North Carolina DPI Pushes for Improved School Grades to Reflect Performance

State Superintendent Catherine Truitt introduced the Department of Public Instruction’s (DPI) plan for revamping school performance ratings to legislators on Monday during a House education reform committee session.

To proceed, legislative action is required for the model.

“According to a press release by DPI, the new proposed model… is designed to provide parents and the public with more information about each school’s quality and its readiness of students for life after graduation, rather than solely reflecting student performance on high-stakes assessments,” DPI stated.

Presently, school grades are determined by each school’s achievement score comprising 80%, and students’ academic growth weighing 20%. Education leaders argue that this formula does not fully capture the work being done in public schools. DPI’s presentation indicated national data confirming that North Carolina schools perform significantly better than their state performance grades suggest.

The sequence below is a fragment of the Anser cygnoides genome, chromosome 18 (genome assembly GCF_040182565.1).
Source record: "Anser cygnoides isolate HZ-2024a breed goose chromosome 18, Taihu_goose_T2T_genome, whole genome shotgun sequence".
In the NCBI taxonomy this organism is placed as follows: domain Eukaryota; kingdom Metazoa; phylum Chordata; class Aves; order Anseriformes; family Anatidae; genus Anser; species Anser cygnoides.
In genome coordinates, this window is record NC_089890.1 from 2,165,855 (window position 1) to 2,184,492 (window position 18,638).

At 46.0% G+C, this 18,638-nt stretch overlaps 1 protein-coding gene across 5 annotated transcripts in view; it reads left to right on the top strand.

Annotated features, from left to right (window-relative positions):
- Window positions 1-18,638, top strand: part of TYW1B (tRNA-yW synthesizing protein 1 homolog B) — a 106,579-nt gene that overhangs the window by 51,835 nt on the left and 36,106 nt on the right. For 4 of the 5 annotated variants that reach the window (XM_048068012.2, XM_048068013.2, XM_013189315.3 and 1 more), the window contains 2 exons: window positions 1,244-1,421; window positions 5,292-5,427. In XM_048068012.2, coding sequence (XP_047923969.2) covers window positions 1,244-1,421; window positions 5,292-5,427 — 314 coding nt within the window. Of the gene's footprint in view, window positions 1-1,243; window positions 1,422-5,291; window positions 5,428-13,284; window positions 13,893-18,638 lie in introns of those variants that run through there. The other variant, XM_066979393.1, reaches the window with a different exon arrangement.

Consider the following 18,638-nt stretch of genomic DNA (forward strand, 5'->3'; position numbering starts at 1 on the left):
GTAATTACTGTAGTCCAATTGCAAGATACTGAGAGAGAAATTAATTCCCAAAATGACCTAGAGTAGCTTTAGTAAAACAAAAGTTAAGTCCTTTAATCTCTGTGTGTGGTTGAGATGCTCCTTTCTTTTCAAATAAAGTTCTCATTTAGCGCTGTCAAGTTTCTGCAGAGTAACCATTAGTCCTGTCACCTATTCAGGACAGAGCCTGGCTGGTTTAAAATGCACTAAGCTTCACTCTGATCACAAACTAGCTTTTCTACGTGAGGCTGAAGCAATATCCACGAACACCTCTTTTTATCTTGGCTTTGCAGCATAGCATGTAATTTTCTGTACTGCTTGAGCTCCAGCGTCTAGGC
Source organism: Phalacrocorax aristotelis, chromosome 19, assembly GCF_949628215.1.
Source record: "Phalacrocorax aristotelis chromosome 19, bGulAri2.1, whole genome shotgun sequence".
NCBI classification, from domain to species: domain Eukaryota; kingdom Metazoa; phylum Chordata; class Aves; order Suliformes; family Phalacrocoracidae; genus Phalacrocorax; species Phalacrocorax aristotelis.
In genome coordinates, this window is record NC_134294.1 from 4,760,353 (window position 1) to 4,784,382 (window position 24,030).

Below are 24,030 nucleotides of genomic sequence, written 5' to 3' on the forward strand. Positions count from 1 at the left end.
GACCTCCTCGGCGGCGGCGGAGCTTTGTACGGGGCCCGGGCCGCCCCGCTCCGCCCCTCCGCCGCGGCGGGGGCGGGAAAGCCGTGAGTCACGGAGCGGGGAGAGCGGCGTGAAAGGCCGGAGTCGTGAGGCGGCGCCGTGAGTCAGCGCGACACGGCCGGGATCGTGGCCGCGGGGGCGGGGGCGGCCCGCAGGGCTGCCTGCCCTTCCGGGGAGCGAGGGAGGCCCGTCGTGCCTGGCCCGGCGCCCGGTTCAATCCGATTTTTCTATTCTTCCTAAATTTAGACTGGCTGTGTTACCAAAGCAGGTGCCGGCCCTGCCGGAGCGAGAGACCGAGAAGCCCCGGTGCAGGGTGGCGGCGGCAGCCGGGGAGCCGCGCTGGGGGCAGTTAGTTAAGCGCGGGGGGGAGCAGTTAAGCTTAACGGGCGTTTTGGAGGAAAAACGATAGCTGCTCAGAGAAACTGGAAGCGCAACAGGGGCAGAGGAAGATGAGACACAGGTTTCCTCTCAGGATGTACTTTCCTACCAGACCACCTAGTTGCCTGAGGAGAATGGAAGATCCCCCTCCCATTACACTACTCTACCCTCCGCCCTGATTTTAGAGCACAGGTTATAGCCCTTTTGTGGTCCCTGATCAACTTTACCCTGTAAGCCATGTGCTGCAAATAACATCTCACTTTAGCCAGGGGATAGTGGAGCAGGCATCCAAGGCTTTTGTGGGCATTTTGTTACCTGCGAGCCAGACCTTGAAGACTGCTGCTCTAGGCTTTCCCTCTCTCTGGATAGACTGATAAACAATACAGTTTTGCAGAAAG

“We need to go beyond just looking at test scores from a single day at the end of the year or semester,” Truitt emphasized. “While it’s essential to be transparent regarding the percentage of students proficient in reading and math, more aspects need to be considered.”

The proposed model entails creating “a multi-measure school performance model that surpasses federal guidelines compliance and embodies NC educational values,” as outlined in DPI’s presentation.

In DPI’s proposal, schools would be assigned four distinct grades without a single combined grade.

  • Academics. This measures proficiency in math, science, and reading across all grades.
  • Progress. This grade evaluates a school’s growth based on EVAAS data.
  • Readiness. This grade assesses postsecondary readiness throughout K-12 and includes career development plans in middle school and postsecondary outcomes and graduation rates in high school.
  • Opportunity. This grade considers chronic absenteeism, school climate, and intra/extra-curricular activities.

“Rather than a single performance grade, we now have four,” Truitt informed lawmakers. “This proposition establishes a more comprehensive state accountability model, the best approach to ensure schools deliver high-quality education.”

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